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Former Alaska refinery owner ordered to pay for solvent leak

The former owner of an Alaska crude oil refinery has been ordered to pay millions in damages for releasing large amounts of a refinery solvent, sulfolane, into groundwater and polluting hundreds of residents’ drinking water wells.

Superior Court Judge Pro Tem Warren Matthews in Fairbanks ordered Williams Alaska Petroleum, former owner of the North Pole Refinery, to pay $29.4 million for costs and damages.

He also ordered Williams Alaska to pay future response costs and partially reimburse the company that bought the refinery, Flint Hills Resources LLC.

Flint Hills has spent more than $130 million to provide clean water to affected residents, Fairbanks television station KTVF reported, and reimbursement could add tens of millions to the judgement.

Matthews allocated 75% of the spill liability to Williams and 25% to Flint Hills in the trial to decide THE allocation of responsibility.

Alaska Deputy Attorney General Treg Taylor said Williams had not been co-operative throughout the process of attempting to assign responsibility and restore clean water to residents.

“Despite being responsible for most of the pollution, Williams chose not to work with the State of Alaska in coming up with a solution and instead chose litigation,” Taylor said in prepared statement. “We’re pleased that the court affirmed the basic principle that under Alaska law the polluter pays.”

David Shoup of Anchorage, an attorney for Williams Alaska, was travelling Friday afternoon and could not immediately respond to a request for comment, his office said.

The refinery was built in 1977 in North Pole, a city of 2,100 about 14 miles (22.5 kilometres) south of Fairbanks. The refinery tapped crude from the trans-Alaska pipeline and refined it into jet fuel, heating fuel and other products.

Williams in 2004 sold the refinery to Flint Hills Resources. Five years later, sulfolane was found in nearby water wells. Flint Hills closed the refinery a few years later.

The two companies and the state engaged in litigation surrounding the sulfolane plume for nearly a decade.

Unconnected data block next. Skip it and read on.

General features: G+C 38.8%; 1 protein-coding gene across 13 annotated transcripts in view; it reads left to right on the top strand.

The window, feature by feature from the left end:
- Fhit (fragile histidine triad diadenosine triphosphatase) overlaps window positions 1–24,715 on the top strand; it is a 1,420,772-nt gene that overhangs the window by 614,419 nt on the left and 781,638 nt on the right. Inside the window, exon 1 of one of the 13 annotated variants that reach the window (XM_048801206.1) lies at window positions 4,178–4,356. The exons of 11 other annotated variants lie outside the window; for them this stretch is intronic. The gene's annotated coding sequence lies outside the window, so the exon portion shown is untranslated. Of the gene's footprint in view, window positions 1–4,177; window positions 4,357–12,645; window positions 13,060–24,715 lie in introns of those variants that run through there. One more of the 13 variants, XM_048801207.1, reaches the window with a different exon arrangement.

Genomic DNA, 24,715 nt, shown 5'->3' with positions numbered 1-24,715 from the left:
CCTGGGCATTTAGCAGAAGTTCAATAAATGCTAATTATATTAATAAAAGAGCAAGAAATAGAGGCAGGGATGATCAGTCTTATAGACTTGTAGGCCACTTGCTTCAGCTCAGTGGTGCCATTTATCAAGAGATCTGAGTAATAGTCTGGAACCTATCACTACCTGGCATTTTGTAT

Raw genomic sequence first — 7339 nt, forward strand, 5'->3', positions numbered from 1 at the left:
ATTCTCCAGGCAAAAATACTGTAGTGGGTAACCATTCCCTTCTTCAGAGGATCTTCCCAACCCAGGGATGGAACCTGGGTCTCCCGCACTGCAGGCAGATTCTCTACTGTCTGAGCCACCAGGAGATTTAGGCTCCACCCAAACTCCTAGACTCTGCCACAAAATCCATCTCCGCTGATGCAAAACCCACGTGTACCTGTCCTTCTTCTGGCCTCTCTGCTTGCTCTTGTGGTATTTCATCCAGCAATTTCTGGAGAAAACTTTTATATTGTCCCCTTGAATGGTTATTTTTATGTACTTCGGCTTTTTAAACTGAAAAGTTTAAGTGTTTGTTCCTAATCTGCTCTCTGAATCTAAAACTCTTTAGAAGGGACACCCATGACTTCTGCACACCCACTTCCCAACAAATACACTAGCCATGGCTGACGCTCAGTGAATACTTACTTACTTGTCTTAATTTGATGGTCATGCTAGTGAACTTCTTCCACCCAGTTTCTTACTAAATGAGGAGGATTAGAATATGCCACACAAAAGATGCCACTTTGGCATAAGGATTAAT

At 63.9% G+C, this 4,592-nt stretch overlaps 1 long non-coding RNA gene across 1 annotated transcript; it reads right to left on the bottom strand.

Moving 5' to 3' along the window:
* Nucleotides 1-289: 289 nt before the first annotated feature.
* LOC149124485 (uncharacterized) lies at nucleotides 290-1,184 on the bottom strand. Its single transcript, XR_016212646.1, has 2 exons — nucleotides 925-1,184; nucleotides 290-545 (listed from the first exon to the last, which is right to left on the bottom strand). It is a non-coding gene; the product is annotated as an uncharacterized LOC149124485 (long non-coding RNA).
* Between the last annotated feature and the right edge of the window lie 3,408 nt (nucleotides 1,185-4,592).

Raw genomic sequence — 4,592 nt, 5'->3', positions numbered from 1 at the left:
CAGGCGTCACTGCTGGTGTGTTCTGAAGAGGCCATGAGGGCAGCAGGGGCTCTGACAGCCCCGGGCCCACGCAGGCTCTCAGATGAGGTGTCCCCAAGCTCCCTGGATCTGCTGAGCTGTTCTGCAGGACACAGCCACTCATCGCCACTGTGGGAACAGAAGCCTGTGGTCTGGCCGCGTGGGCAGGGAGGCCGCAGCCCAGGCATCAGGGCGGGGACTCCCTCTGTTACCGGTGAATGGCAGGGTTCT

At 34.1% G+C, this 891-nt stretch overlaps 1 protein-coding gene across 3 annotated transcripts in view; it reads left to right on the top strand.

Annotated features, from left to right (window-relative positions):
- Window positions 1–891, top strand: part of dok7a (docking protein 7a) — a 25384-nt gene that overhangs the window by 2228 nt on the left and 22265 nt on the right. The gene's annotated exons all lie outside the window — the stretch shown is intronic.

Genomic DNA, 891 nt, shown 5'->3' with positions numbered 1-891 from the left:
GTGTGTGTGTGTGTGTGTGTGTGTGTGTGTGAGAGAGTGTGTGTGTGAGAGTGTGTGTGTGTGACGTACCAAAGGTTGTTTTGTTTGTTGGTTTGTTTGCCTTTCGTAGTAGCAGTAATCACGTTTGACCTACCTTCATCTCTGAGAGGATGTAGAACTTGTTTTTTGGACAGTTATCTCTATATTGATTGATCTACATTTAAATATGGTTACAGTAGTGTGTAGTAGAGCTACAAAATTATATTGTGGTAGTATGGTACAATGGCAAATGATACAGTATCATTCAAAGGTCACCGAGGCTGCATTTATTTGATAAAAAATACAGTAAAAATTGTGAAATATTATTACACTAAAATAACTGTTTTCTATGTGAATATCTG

The trial opened in October. An attorney for Flint Hills, Jan Conlin, said sulfolane was not disclosed in the sale and Williams had not contributed to cleanup efforts during years of litigation.

Shoup during the trial said sulfolane was not considered a hazardous chemical by the state and was not a regulated chemical at the time of the spill. He said neither Williams Petroleum nor Flint Hills Resources was under obligation to clean the spill because the state had not set a cleanup standard.


Major oil company plans 7 wells in Alaska petroleum reserve

A major oil company will drill seven new exploratory wells in the National Petroleum Reserve-Alaska.

ConocoPhillips is planning the work for this winter, the Alaska Journal of Commerce reported .

The wells will be focused on the prospective Harpoon area southwest of the company’s existing projects in the reserve, ConocoPhillips Alaska Vice-President Scott Jepsen said during a presentation last week to the Alaska Support Industry Alliance. The wells will better delineate the large Willow prospect.

“We want to get more confidence around the geology and reservoir characteristics of the field, so that’s one of the reasons we pushed back our startup date to around 2025-2026 now for the Willow development,” Jepsen said.

ConocoPhillips announced the Willow discovery in early 2017. The company estimates it could produce 130,000 barrels per day at its peak.

Other company plans call for shooting three-dimensional seismic data around the Putu prospect near the village of Nuiqsut. The work will require about 165 miles (265 kilometres) of ice roads, Jepsen said.

“Hopefully the weather will co-operate and we’ll be able to accomplish all this,” he said.

ConocoPhillips in June announced purchase of the Nuna project from Dallas-based independent Caelus Energy. Caelus sanctioned Nuna in March 2105 and indicated that it had authorized $480 million of expenditures on the project to that point. Caelus estimated up to 20,000 barrels per day from the project.

Jepsen said Nuna will be part of the Kuparuk River Unit and its oil will be processed through Kuparuk facilities, lowering development cost. Drilling will be done from the Nuna pad and a Kuparuk pad to minimize new infrastructure costs.

The company expects 400 labourers over one winter construction season will be able to prep the project for first production in 2022.